Artist’s concept of the Curiosity rover examining a rock on Mars with a set of tools at the end of the rover’s arm, which extends about 2 meters (7 feet). Two instruments on the arm can study rocks up close. Also, a drill can collect sample material from inside of rocks and a scoop can pick up samples of soil. The arm can sieve the samples and deliver fine powder to instruments inside the rover for thorough analysis. Credit: NASA/JPL-Caltech

The working concept for the AstroBioNibbler’s organic molecule extraction. Water-soil mixture (left-side) flows in parallel with an organic solvent (right-side). Organic molecules in the soil diffuse across the flow boundary and into the organic solvent, where they are tagged by fluorescent markers. Credit: Andrew Aubrey and Frank Grunthaner, JPL

Searching for Organics in a Nibble of Soil

Posted: 02/18/13
Author: Michael Schirber

Summary: An all-in-one chemical analysis instrument — currently under development — could potentially detect a single amino acid in a gram of Martian soil.

You might call it a high-tech panhandler, with its design for sifting through sprinkles of dirt to find tiny specks of organic material. Or you might think of it as a soil-eating-micro-espresso machine that could potentially brew up the smallest hints of martian life.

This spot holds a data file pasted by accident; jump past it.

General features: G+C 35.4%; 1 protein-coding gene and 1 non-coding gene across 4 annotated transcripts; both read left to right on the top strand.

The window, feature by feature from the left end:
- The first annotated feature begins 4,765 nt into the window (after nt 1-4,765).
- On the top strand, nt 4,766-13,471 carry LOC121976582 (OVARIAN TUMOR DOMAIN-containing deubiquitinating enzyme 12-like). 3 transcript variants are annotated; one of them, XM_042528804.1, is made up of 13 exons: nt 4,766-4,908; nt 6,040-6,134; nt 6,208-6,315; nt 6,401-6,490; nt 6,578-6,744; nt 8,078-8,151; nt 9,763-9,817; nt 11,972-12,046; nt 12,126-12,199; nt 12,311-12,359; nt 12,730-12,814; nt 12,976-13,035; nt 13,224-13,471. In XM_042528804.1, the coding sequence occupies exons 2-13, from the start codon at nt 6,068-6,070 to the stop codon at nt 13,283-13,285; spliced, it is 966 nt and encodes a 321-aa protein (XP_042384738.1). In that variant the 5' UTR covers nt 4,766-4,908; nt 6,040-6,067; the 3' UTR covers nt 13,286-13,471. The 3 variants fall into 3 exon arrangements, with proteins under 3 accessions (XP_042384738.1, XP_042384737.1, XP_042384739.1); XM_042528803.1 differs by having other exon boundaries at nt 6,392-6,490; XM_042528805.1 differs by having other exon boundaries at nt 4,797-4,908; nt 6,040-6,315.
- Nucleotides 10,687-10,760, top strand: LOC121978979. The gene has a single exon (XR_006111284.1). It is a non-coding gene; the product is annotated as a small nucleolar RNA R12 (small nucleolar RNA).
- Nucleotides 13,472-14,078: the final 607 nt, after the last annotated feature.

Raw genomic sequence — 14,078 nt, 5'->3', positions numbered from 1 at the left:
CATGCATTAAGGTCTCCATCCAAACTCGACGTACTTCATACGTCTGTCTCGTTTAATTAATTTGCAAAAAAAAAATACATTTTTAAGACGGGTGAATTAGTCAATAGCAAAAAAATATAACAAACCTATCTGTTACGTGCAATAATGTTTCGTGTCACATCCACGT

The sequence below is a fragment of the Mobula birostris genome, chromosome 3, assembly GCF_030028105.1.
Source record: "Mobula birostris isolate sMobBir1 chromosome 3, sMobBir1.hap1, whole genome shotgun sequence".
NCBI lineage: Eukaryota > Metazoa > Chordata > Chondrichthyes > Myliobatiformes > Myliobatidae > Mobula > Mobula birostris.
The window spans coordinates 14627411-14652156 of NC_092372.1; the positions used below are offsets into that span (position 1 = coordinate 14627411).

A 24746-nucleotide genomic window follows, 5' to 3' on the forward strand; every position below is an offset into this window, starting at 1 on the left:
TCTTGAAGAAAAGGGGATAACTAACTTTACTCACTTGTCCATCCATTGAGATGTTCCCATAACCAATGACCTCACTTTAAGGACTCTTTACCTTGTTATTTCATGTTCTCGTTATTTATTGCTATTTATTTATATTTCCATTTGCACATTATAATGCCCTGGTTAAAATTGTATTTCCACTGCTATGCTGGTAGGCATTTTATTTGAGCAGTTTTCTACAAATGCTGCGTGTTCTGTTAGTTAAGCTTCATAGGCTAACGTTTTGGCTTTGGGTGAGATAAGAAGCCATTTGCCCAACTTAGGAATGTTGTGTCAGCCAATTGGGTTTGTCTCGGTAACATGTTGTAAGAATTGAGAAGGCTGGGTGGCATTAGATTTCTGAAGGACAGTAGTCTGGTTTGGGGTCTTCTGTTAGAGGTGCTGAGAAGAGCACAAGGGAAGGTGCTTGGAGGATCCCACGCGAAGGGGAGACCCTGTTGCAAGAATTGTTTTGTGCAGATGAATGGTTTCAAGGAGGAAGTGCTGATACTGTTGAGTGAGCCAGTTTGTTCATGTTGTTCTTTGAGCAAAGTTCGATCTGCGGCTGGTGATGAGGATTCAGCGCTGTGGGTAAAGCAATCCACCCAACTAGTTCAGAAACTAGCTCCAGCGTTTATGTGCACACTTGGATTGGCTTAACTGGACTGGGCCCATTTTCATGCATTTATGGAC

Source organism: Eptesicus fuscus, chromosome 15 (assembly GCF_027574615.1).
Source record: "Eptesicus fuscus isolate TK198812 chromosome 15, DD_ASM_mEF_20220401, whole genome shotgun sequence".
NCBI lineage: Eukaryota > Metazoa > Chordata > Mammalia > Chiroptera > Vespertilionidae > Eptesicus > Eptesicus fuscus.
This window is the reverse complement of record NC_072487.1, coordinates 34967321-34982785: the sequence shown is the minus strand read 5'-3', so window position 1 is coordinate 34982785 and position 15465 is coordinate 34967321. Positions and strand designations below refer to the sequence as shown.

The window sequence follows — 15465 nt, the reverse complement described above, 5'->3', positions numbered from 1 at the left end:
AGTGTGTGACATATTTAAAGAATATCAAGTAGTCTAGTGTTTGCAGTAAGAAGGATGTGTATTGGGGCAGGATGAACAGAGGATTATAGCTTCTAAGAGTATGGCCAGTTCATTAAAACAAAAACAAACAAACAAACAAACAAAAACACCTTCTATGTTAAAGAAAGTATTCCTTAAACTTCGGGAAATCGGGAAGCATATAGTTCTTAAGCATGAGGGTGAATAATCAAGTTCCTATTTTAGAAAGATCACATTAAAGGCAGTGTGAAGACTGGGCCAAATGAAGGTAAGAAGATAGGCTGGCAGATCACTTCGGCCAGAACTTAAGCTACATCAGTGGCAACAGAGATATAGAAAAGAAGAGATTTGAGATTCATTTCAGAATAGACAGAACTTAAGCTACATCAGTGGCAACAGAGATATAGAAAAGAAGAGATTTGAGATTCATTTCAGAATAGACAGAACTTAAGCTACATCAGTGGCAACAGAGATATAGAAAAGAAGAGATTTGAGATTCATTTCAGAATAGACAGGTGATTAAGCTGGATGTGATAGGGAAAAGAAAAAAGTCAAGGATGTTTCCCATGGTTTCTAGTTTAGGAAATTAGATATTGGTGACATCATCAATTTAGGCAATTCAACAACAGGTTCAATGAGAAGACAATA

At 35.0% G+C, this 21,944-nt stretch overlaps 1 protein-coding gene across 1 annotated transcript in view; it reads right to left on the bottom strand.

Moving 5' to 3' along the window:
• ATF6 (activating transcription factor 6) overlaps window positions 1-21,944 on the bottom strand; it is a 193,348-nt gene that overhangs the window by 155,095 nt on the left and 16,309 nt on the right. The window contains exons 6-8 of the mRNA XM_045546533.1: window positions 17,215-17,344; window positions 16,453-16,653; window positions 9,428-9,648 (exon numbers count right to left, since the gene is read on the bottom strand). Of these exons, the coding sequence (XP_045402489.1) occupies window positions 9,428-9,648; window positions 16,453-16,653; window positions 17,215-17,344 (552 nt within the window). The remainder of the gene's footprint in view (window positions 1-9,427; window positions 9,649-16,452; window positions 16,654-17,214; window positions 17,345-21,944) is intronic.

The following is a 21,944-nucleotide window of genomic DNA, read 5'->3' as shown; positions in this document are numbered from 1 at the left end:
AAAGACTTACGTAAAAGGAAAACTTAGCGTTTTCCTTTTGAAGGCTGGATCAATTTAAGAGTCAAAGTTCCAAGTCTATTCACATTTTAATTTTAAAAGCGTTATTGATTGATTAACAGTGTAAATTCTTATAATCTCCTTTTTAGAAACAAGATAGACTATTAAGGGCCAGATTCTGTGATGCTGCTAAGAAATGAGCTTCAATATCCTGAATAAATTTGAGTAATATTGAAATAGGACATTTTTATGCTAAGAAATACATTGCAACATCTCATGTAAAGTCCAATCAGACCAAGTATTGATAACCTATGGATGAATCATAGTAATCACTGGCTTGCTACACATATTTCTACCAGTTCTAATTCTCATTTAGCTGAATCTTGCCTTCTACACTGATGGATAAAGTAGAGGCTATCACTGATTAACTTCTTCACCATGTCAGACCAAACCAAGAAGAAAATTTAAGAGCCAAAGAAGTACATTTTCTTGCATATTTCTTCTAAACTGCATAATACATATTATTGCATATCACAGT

The instrument is dubbed AstroBioNibbler, or Nibbler for short. Its developers envision it as an end-to-end device (from drilling to extraction to final chemical analysis) that could ride shotgun on some forthcoming rover mission.

“Our intention is to bring traditional analytical chemistry tools to the search for life on Mars,” says Frank Grunthaner an emeritus scientist from JPL who leads the AstroBioNibbler project.

Unlike current and past missions that bake samples in hot ovens to release gases, the Nibbler takes the “espresso approach,” as Grunthaner likes to describe it. This involves dissolving out target molecules using super-heated water.

Liquid-based methods are far more sensitive than gas-based ones, Grunthaner says. The AstroBioNibbler team is promising a rover-compatible device that could detect a single amino acid in a gram (a mere nibble) of soil.

With funding from NASA’s Astrobiology Science and Technology Instrument Development (ASTID) program, Grunthaner and his colleagues will be testing the components of this “espresso” mechanism, as well as miniaturizing the entire instrument so that it might fit easily on a future Mars mission.

Read more: Searching for Organics in a Nibble of Soil — Astrobiology Magazine.

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